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Children with Developmental Disorders and Other Special Needs

  • Larry W Desch
  • Paul H. Lipkin
Part of the Health Informatics book series (HI)

Abstract

In the past half-century in the United States considerable changes have occurred, both in public opinion and legislation, regarding children and adults who have disabilities or special needs. Laws such as the Rehabilitation Act (especially Section 504) and the Americans with Disabilities Act (ADA), have led to guarantees of civil rights and protections for people with disabilities.1,2 Important legislation, including the Education for Handicapped Children Act3 and the Individuals with Disabilities Education Act,2 specifically protect children with disabilities.4,5 Many of these laws are still important because of the various rights and entitlements that were established, including access to technology. The Technology-Related Assistance for Individuals with Disabilities Act6 established consumer-driven service delivery in all states to improve access to “assistive technology devices and services” including information and communication management tools.

The definition of children with special health care needs (CSHCN) has been formalized by both the federal Maternal and Child Health Bureau (MCHB) and the American Academy of Pediatrics (AAP) and has been nearly universally accepted. CHSCN are “those who have or are at risk for a chronic physical, developmental, behavioral or emotional condition and who also require health and related services of a type or amount beyond that required by children generally”.7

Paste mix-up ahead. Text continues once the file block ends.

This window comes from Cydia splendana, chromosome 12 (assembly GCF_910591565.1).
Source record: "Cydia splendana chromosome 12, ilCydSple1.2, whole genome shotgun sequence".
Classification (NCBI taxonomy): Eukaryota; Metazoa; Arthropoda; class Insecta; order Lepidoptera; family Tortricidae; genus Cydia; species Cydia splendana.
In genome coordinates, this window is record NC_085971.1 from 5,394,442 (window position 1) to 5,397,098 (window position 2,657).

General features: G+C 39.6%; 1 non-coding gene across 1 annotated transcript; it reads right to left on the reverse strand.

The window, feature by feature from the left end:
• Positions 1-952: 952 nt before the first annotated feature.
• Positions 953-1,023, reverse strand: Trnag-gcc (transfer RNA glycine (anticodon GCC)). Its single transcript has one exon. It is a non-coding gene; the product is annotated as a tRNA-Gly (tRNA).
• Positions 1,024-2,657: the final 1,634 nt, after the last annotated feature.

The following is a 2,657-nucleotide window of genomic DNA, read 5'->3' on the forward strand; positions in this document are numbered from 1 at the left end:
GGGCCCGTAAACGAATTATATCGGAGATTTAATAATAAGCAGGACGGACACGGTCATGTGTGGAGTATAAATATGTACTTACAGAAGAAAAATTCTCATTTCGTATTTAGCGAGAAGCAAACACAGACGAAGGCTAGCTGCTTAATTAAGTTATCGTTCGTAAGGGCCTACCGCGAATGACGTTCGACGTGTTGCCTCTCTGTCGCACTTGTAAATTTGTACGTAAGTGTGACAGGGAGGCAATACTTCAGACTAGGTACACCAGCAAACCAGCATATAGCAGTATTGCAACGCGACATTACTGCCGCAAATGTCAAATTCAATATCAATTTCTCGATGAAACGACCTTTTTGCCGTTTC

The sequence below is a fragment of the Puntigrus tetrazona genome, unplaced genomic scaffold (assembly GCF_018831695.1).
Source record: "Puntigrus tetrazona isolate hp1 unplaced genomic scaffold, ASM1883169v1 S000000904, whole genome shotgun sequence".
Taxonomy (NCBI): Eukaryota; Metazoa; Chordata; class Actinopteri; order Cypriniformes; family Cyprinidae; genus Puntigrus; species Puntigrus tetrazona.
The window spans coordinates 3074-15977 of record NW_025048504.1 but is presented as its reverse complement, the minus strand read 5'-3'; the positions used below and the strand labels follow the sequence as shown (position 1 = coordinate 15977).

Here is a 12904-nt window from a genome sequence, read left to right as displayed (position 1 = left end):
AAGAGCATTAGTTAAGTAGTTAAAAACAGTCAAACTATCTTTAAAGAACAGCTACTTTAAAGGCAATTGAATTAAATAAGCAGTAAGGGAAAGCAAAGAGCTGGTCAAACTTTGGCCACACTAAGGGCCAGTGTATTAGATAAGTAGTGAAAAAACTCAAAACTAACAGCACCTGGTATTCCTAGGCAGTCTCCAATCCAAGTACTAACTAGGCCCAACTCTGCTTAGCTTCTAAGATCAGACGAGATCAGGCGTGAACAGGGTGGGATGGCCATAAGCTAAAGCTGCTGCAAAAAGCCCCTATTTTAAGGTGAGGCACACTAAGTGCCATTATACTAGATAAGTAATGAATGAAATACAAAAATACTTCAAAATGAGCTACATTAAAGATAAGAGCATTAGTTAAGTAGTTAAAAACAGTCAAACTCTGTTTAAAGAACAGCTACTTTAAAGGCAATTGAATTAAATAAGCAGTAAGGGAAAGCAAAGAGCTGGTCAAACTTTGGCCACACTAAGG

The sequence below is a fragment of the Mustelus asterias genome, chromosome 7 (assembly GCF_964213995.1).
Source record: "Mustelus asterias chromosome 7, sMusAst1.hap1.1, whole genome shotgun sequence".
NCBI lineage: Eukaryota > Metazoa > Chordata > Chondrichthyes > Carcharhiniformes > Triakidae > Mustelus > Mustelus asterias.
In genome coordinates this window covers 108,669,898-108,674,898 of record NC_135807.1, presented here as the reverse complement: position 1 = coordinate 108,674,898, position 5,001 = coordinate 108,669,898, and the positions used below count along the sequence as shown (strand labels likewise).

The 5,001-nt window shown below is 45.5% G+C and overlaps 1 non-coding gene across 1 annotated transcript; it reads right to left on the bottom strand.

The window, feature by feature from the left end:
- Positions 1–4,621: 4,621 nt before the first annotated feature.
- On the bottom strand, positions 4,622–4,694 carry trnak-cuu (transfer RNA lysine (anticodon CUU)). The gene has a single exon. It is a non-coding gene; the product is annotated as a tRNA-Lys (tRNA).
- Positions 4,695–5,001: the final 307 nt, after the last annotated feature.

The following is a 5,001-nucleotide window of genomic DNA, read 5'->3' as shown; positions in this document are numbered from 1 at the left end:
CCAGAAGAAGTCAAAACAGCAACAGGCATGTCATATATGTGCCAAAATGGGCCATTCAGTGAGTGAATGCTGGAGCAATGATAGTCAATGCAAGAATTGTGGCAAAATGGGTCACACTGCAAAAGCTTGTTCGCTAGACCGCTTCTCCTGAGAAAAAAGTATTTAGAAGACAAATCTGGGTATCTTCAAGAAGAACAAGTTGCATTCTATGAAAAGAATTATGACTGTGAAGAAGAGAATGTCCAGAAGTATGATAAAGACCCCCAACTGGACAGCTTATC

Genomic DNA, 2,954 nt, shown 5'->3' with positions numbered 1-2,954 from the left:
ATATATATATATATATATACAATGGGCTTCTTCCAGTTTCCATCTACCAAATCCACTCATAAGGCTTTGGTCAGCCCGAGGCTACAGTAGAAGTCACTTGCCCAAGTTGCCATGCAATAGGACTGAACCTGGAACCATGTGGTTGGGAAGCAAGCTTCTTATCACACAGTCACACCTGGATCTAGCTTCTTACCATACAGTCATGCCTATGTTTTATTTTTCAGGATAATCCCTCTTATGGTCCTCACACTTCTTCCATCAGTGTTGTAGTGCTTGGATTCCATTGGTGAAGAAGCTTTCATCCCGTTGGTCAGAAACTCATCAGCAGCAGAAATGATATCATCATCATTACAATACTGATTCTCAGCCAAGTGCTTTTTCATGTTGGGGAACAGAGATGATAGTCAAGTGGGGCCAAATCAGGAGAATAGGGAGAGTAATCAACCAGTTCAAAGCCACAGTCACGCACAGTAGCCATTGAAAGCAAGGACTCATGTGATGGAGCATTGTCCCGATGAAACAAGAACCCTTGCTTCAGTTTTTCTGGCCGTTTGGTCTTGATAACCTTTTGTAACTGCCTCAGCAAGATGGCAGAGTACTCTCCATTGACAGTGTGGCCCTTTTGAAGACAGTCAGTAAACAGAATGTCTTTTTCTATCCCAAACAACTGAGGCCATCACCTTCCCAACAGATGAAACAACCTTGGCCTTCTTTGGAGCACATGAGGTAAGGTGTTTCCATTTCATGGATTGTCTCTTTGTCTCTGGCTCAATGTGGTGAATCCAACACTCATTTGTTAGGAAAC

Keywords

Care Coordination Health Information Technology Medical Expenditure Panel Survey Child With Special Health Care Need Special Health Care 
These keywords were added by machine and not by the authors. This process is experimental and the keywords may be updated as the learning algorithm improves.

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Copyright information

© Springer Science+Business Media, LLC 2009

Authors and Affiliations

  • Larry W Desch
    • 1
    • 2
  • Paul H. Lipkin
    • 3
  1. 1.Department of PediatricsUniversity of Illinois-Chicago School of MedicineChicago
  2. 2.Developmental PediatricianAdvocate Health CareOak Lawn
  3. 3.The Kennedy Krieger InstituteThe Johns Hopkins Children's CenterBaltimore

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